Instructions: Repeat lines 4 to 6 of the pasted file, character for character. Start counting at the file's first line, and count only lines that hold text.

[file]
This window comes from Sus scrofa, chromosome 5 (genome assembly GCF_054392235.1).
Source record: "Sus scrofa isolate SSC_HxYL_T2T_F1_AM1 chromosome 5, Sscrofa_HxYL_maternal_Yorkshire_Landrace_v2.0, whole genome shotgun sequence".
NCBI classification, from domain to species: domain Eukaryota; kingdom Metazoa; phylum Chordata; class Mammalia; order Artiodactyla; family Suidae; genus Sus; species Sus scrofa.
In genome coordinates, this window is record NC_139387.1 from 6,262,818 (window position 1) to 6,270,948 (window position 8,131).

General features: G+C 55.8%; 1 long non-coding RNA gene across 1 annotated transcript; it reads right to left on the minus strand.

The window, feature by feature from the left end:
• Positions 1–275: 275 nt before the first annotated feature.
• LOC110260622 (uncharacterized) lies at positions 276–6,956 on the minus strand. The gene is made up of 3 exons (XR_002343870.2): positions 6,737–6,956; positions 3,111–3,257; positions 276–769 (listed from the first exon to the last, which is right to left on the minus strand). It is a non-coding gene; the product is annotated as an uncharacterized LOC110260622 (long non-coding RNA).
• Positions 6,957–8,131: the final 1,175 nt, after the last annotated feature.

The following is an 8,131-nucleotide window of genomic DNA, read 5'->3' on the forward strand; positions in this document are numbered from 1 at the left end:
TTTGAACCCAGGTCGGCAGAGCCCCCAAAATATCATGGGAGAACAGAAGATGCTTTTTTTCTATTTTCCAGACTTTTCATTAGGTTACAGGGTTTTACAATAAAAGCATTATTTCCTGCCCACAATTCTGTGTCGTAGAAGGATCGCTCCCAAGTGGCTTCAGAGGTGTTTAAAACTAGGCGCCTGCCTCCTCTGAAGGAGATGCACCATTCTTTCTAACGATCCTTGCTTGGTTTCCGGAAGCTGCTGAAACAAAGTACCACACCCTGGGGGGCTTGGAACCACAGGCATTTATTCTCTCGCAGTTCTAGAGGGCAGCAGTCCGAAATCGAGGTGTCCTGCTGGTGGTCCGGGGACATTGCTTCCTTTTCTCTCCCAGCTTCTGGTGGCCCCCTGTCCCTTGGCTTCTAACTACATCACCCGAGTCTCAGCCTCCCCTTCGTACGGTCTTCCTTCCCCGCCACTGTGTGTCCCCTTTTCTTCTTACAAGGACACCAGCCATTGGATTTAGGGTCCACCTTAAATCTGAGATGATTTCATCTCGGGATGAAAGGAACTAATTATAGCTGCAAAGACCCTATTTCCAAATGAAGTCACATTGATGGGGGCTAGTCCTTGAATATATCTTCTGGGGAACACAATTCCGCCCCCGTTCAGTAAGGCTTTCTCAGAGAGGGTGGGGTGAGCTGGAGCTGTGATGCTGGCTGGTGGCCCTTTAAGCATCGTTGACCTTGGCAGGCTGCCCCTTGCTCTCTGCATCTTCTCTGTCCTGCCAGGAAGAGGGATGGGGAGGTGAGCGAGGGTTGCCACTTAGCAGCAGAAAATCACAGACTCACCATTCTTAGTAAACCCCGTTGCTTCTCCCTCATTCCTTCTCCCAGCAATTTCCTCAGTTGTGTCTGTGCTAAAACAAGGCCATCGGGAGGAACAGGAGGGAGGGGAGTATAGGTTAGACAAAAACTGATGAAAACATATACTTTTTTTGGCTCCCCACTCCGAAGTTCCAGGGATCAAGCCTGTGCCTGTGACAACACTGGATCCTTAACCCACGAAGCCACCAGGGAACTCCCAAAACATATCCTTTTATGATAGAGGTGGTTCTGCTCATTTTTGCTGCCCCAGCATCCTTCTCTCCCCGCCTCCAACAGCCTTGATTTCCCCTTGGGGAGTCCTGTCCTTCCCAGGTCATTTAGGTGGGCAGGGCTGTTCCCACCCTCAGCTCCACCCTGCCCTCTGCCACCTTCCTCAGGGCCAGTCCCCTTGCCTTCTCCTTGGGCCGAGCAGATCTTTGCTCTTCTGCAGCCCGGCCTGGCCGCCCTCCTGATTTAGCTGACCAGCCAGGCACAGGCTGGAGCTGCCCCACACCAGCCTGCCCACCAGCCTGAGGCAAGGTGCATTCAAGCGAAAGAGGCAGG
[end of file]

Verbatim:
In genome coordinates, this window is record NC_139387.1 from 6,262,818 (window position 1) to 6,270,948 (window position 8,131).

General features: G+C 55.8%; 1 long non-coding RNA gene across 1 annotated transcript; it reads right to left on the minus strand.

The window, feature by feature from the left end: